Cryptocurrencies: The Future of Digital Payments
As times change, societal norms are changing along with it. Living in the digital era, technology has had an enormous impact on our society. As the use of technology has rapidly expanded its influence over modern societies in the past decade, the practice of digitalization has become increasingly prevalent. While the concept of credit cards was first launched in the mid-1900s, recent technological advances in the payment sector have caused the use of physical cash to decline drastically. The arrival of electronic payment systems such as PayPal, Google Wallet, Apple Pay, Venmo, Paymaya, and Square Cash means that a multitude of millennials don’t even carry cash on their person on an average day. While digital payment systems for flat currency continue to surge, the emergence of a new electronic means of exchange, cryptocurrency, has taken the financial world by storm.
What is Cryptocurrency?
Cryptocurrency is a completely decentralized, digital currency that uses blockchain encryption techniques to process transactions and verify the transfer of funds. Although they have been commonly used in the black market since their inception, cryptocurrencies such as Bitcoin and Ethereum present numerous benefits that could make everyday payments more seamless than they already are. A significant factor that differentiates a cryptocurrency from another digital currency is its cryptographic security platform, making it extremely difficult to counterfeit.
Cryptography is used to control transactions, increase the supply, and prevent fraud. That being said, cryptocurrencies gained their name and fame for one main feature: they are not issued by a central authority and are free from the shackles of traditional banks. This allows ordinary citizen to complete a digital transaction with another ordinary citizen without a third-party financial institution facilitating the transaction. The cryptocurrency model boasts being a new financial system designed by the people, for the people.
Although the idea of a direct peer-to-peer electronic cash payment system independent of a financial institution was researched early in the century, it was not until a developer by the pseudonym of Satoshi Nakamoto created Bitcoin in 2009 that the first cryptocurrency was introduced to the common market. Nakamoto believes that although the concept of financial institutions serving as trusted third parties to process transactions works well enough for most transactions, the trust-based model that is used within its platform has inherent weaknesses. Nakamoto proposes the use of an electronic payment system based on cryptographic proof rather than trust, cryptocurrencies such as Bitcoin.
How does it work?
When you purchase Bitcoin, you buy a fixed number of slots in a virtual ledger, which for Bitcoin, is the blockchain. When you trade away your Bitcoin, you sell your slot in the blockchain. Bitcoin uses electronic coins as their form of exchange, however, these electronic coins are nothing more than slots in the blockchain. A transaction is only considered valid when the majority of users in the network determine it is valid, therefore creating a complex system for exchange that is essentially impossible to hack.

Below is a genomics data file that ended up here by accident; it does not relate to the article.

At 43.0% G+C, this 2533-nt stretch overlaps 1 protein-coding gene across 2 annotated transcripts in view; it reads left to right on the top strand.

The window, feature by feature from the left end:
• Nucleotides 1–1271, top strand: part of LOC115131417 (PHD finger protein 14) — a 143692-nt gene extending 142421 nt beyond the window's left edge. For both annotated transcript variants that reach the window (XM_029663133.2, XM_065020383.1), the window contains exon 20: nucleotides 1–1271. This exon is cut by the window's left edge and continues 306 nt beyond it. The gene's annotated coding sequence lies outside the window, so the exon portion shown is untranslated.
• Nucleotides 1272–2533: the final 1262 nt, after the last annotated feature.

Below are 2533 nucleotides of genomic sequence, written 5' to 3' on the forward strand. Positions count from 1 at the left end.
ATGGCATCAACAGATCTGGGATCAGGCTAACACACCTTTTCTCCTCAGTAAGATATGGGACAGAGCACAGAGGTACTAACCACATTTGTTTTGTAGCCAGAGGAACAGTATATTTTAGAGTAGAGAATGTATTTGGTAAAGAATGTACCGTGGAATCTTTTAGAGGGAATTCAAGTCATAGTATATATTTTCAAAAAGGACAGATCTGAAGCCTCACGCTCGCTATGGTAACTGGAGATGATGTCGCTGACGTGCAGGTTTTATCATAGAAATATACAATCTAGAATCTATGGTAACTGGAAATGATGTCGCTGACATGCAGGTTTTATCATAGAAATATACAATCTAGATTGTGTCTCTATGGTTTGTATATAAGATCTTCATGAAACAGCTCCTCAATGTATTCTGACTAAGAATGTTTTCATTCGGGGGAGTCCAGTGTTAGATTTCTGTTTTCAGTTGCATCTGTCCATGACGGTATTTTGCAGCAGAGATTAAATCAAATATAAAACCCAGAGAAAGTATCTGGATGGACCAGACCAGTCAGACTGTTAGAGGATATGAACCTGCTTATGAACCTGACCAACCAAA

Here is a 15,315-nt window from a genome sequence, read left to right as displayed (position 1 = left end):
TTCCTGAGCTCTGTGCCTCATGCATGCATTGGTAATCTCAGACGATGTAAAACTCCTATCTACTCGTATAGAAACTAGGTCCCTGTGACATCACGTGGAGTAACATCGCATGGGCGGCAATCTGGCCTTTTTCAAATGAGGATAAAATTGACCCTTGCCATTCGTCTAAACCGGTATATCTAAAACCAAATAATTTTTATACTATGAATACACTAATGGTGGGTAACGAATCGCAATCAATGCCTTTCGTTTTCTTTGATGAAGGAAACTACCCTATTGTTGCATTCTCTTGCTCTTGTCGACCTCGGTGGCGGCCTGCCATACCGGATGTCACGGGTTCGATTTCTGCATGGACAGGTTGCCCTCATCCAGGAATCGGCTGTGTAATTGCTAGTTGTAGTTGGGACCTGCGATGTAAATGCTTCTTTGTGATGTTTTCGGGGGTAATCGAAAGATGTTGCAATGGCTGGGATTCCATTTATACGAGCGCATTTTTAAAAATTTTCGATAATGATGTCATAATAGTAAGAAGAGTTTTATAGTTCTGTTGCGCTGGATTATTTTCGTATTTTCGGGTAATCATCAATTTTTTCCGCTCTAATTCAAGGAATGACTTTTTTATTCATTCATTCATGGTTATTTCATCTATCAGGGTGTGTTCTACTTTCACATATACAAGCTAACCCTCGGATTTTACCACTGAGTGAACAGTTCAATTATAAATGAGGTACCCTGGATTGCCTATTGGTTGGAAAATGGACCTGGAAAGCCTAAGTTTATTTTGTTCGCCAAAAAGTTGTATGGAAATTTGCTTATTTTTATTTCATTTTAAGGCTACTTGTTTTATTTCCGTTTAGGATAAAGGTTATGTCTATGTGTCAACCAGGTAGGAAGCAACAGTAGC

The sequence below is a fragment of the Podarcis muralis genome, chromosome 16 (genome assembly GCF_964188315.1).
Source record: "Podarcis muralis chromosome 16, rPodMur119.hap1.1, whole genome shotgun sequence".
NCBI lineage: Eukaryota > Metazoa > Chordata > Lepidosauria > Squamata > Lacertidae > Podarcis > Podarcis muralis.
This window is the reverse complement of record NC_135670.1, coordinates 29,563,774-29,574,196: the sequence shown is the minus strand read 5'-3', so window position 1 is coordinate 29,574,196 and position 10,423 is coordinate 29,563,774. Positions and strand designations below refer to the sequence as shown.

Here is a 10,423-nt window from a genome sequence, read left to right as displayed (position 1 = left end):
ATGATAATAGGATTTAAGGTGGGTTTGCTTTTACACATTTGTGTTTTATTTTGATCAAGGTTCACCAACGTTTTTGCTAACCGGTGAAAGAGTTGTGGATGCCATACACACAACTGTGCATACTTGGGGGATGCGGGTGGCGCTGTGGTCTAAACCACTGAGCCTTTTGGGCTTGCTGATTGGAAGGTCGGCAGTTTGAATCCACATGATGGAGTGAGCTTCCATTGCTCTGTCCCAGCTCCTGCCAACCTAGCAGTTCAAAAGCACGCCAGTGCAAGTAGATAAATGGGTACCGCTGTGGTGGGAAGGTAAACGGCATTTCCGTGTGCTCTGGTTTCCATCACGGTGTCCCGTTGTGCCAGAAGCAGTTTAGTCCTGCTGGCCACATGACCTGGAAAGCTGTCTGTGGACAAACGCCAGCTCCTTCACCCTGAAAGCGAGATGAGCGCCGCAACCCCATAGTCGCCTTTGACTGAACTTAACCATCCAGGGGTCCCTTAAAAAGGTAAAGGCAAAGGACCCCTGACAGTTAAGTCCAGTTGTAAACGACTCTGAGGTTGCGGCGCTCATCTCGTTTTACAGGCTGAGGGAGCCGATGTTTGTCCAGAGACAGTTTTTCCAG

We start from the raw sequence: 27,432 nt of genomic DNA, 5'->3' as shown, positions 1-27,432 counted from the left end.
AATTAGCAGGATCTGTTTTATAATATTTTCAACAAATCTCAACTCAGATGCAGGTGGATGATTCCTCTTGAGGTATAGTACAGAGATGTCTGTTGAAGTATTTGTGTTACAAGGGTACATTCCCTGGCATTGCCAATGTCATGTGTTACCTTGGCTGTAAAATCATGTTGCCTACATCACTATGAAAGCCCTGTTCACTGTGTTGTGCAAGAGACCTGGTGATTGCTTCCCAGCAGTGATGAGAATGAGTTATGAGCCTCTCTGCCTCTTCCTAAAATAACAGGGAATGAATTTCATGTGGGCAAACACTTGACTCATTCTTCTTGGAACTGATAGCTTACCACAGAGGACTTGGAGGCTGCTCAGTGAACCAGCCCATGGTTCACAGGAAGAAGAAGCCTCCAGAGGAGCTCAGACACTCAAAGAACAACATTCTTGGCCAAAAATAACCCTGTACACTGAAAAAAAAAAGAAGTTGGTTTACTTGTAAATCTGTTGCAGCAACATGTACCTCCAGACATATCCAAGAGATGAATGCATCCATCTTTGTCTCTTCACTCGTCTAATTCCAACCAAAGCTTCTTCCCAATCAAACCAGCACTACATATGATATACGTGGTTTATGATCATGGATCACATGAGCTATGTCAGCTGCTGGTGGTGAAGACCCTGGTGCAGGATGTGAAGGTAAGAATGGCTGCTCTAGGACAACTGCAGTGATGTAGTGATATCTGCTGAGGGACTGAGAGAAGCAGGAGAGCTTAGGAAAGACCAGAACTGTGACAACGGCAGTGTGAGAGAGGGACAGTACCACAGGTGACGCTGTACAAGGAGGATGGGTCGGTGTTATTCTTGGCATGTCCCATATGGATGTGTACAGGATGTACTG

Bitcoin exhibits the first successful and widely used cryptocurrency in the digital currency world. One can currently use Bitcoin to purchase beer in Berlin, order pizza in Amsterdam, hire a taxi in Edinburgh, or even schedule a dental cleaning in Slovenia. Although businesses accepting Bitcoin are scarce, the fact that even some companies are taking this step demonstrate that they realize its potential in the digital payment world.
In May 2010, Laszlo Hanyecz, a Florida programmer, completed the first commercial transaction using Bitcoin when he paid 10,000 Bitcoin to purchase two pepperoni pizzas from Papa John’s. Valued roughly around $60 at the time, Hanyecz felt it was sufficient compensation for the two pizzas and labor. However, 10,000 Bitcoin would be worth well over $20 million today. This goes to show the rapid rise of the currency’s value since its conception.
Ethereum, the second leading cryptocurrency behind Bitcoin, is currently on the rise. It runs extremely similarly to Bitcoin, with minor logistical differences. Both Bitcoin and Ethereum can be purchased through various digital wallet platforms, however, the platform Coinbase is the most widely used at the moment. If you feel like you missed out on investing in Bitcoin, Ethereum has yet to get even remotely close to its highest potential. A share of Ethereum was priced around $10 at this time last year and is hovering just above $300 at the moment.
If you are interested in investing in the currency of the future, now is the time. It’s an investment option that has a lot of potential for earnings, though it is ideal that if you want to invest, you’ll want to take the time to learn how the processes work.
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